Much of the buzz around the visiting the Philippines focuses on the beautiful beach islands in the south, but the north of the country offers a wealth of experiences that take you to the heart of Luzon culture. Our Destination Specialists have picked out a few of their favourite ways to get off the beaten track in the northern Philippines…
A quick image search of the northern Philippines will yield a torrent of Nat-Geo-worthy shots of the impossibly green undulations of the Cordillera rice terraces. These ancient agricultural phenomena at Banaue, Batad and Sagada (now UNESCO Heritage sites) have been farmed since ancient times, and give you an authentic glimpse into rural life in the Philippine highlands. Trekking along the terraces with your guide, and looking out across the valley below, there is a sense of timelessness; a poignant reminder of how these communities have worked in harmony with the landscape for hundreds of years.
Sagada’s hanging coffins
Suspended from the cliff face in Echo Valley, Sagada, the hanging coffins (a visual presentation of the burial rituals of the Igorot people) have become an iconic image of this remote region. Following the belief that the spirits of the dead must be placed close to heaven, the bodies of certain Igorot elders are placed in specially-made wooden coffins, then carefully suspended against the cliff-face by members of their family. Visiting the cliffs, where burials are still carried out to this day, gives you a fascinating glimpse into ancient local customs.
Surfing at Badoc Island
Off the north-western coast, just south of Currimao, Badoc Island is an uninhabited dot of white sand looking out towards the South China Sea. The island is an open secret amongst dedicated surfers but, due to its relative inaccessibility, is always much quieter than the popular surfing spots further south. The best breaks can be surfed from October to March, and you may well find it’s just you and the wide ocean without another soul in sight (except for maybe the guys running the makeshift drink shack!). Stay in Currimao and enjoy a day-trip down the coast to commune with the waves.
The cobbled streets, Spanish-style houses and traditional horse-drawn carriages of Vigan instantly give you a sense of living history, a convergence of ancient traditions, Colonial customs and modern life. Take a tour through some of the historic houses, many of which remain relatively unchanged since their construction in the 18th century, and enjoy a ride in a horse-drawn ‘kalesa’ to see the town in style. When you get peckish, you can wander between the street-food stalls sampling delicacies such as spicy empanadas, longganisa sausage or sweet rice kankanen – yum!
Trekking, caves and waterfalls
The rolling hills and valleys of northern Luzon are perfect trekking territory, and there are routes to match all fitness levels. Many routes incorporate some rice terrace trekking, which can range from light challenges to full-on gruelling hikes in themselves. Some paths lead to villages where you can rest and enjoy a little local culture; others reward you with the sight of stunning waterfalls and hidden glades, and one even takes you to a hot spring, where you can soak away the aches of the trail. Take a look at our favourite northern Philippines treks for more inspiration.
Right on the northernmost tip of Luzon is a stretch of idyllic coastline where you can access half a dozen gorgeous beaches and coves, all within 5km of Pagudpud. Whether you head west to the beaches overlooking Bangui Bay, or east to dip your toes in the warm waters of Pasaleng Bay, you’ll be able to take full advantage of a few chilled-out days on the sand without worrying about being crowded out. Blue Lagoon is ideal if you want a few bars and restaurants on hand, while Bantay Abot Cave is great for a bit of unspoilt coastal rock scrambling.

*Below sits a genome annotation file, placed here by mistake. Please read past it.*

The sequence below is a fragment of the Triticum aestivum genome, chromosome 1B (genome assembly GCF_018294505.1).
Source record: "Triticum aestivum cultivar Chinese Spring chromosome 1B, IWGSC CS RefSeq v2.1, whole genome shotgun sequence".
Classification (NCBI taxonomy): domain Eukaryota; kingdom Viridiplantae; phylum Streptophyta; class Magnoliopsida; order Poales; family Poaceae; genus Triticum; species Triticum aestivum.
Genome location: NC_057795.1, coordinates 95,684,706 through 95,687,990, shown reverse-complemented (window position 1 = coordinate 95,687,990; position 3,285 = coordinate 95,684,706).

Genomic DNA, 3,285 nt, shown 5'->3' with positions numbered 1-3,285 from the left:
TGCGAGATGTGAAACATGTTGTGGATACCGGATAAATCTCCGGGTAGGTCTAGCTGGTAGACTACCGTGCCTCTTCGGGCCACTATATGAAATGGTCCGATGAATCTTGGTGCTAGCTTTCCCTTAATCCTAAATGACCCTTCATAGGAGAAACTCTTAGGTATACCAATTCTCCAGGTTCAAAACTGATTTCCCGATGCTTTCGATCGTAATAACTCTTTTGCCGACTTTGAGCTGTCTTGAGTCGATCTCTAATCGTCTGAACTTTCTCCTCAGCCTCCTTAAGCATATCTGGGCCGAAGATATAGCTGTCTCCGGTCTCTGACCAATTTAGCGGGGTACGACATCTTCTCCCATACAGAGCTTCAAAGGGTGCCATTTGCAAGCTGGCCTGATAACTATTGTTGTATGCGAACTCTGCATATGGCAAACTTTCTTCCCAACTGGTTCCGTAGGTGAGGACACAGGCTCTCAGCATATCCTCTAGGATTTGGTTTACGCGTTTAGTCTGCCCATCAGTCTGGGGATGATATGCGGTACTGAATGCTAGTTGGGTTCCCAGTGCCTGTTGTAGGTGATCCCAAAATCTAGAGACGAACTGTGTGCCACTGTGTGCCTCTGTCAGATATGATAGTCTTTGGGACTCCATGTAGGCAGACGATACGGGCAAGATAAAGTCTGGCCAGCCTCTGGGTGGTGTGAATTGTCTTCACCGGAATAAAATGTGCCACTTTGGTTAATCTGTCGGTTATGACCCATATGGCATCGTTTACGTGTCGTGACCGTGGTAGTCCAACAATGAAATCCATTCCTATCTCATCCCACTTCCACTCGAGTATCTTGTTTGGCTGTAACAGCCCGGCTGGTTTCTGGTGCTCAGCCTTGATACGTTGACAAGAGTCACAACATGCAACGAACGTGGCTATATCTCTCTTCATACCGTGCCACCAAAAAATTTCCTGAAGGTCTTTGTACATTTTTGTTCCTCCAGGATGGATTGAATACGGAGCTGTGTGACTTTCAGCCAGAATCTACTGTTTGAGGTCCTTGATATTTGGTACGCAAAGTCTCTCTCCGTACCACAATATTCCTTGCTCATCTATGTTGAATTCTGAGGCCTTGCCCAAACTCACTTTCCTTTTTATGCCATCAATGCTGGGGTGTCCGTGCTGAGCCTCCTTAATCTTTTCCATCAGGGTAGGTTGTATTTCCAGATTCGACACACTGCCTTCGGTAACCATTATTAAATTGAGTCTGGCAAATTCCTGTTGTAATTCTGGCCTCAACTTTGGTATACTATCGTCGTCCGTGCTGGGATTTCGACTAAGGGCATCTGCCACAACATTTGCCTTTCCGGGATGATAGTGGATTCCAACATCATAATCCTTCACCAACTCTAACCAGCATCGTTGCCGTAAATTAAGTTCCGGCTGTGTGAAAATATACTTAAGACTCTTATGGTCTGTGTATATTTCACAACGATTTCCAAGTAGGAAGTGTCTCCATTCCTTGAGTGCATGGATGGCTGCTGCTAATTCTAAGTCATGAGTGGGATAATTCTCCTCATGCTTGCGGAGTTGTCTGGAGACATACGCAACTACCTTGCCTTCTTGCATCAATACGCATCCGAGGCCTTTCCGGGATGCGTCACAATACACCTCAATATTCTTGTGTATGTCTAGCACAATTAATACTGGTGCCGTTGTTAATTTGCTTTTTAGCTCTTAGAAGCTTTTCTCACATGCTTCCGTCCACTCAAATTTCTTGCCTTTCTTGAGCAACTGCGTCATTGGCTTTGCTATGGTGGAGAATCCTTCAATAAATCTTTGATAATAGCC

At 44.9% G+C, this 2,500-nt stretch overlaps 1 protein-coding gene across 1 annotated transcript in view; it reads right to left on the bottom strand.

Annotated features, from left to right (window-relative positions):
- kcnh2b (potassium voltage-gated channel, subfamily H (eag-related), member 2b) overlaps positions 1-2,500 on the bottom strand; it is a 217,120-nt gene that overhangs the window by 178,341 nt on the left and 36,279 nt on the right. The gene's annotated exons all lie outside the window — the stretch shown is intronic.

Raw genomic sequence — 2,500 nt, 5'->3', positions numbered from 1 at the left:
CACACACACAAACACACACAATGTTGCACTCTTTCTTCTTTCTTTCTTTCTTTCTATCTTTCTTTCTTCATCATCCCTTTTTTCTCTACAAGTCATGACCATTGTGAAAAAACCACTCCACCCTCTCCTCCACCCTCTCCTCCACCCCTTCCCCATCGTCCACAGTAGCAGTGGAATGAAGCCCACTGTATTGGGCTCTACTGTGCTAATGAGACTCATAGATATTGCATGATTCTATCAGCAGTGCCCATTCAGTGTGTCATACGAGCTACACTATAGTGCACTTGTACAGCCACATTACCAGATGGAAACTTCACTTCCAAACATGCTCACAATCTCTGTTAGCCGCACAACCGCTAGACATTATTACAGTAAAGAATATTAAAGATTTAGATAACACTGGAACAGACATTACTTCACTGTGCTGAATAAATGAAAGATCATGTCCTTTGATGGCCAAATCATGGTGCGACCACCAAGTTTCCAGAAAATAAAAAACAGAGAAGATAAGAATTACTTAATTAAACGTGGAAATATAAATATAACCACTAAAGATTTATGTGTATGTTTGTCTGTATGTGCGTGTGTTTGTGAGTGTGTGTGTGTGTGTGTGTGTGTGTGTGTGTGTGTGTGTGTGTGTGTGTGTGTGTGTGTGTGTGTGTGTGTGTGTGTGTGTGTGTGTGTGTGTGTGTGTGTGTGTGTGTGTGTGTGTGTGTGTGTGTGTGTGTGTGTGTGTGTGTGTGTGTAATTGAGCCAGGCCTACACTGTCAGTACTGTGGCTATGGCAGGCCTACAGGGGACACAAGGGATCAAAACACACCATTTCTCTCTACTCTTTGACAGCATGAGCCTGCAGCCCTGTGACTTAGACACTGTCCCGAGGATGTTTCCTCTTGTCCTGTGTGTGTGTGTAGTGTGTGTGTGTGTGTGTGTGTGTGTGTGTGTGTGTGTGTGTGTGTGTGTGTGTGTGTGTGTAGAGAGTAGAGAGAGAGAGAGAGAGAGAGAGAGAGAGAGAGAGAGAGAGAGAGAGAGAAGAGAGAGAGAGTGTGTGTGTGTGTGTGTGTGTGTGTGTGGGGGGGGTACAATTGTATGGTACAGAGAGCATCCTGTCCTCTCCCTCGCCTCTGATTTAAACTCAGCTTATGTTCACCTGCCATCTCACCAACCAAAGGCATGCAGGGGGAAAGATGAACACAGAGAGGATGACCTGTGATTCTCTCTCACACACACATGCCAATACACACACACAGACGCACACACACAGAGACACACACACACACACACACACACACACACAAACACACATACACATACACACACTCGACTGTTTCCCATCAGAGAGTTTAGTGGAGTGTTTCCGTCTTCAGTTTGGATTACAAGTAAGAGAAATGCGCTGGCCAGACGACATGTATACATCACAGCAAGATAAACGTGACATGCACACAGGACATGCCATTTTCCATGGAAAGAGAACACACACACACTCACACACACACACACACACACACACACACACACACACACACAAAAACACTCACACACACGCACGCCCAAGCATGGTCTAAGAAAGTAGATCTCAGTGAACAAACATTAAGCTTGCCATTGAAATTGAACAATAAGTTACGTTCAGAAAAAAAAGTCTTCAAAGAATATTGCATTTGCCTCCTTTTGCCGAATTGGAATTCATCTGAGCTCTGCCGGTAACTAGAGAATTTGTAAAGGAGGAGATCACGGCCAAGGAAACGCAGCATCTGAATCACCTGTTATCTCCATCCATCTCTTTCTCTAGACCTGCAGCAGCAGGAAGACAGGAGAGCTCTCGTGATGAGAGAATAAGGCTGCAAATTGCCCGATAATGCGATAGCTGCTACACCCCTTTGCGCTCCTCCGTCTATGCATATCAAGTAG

For many visitors to the Philippines, Manila is simply an arrival point where you can catch your breath before heading off to more distant islands, but it’s well worth exploring in its own right. Go on a bamboo bike tour of Intramuros (the historic 16th Century Spanish walled city), taking in churches, museums and forts as you go, before wandering through the woods and gardens of Rizal Park. Enjoy the wide range of restaurants and immerse yourself in the cosmopolitan landscape of Makati, the modern economic heart of the city.
If you’re looking to combine a bit of crisp mountain air with a few days relaxing on the beach, Baguio gives you access to both. Sometimes called the ‘summer capital’, Baguio is often a more comfortable, cooler temperature than the south during the hottest months, and the mountain resorts take you out of the urban hubbub. Hike over the pine forested hills, play a few rounds of golf, haggle in the market or simply enjoy a leisurely wander admiring the architecture. As for those essential days on the beach? Just head west to the coast of the Lingayen Gulf and soak up the sun.
Some of the most vibrant festivals in the Philippines can be found in the north and around Manila, celebrating culture, religion and the turning of the seasons. Baguio hosts a month-long flower festival in February, when the streets burst with colourful floral displays, parades and dancing to mark the ‘season of blooming’. Baguio also holds the Grand Cordillera Festival in November, which brings together the many ancient indigenous cultures of the region. In December, the Christmas cheer is turned up to 11 at the San Fernando Giant Lantern Parade. Stay in Angeles, and travel down to enjoy the sparkle.
We’ll leave the final word on the northern Philippines to our Destination Specialist, Martin G: 'This part of the Philippines is one of the most outstandingly beautiful places I have ever been to. It really is an adventure'. That says it all, really! To speak to Martin or one of our other Philippines specialists, please get in touch.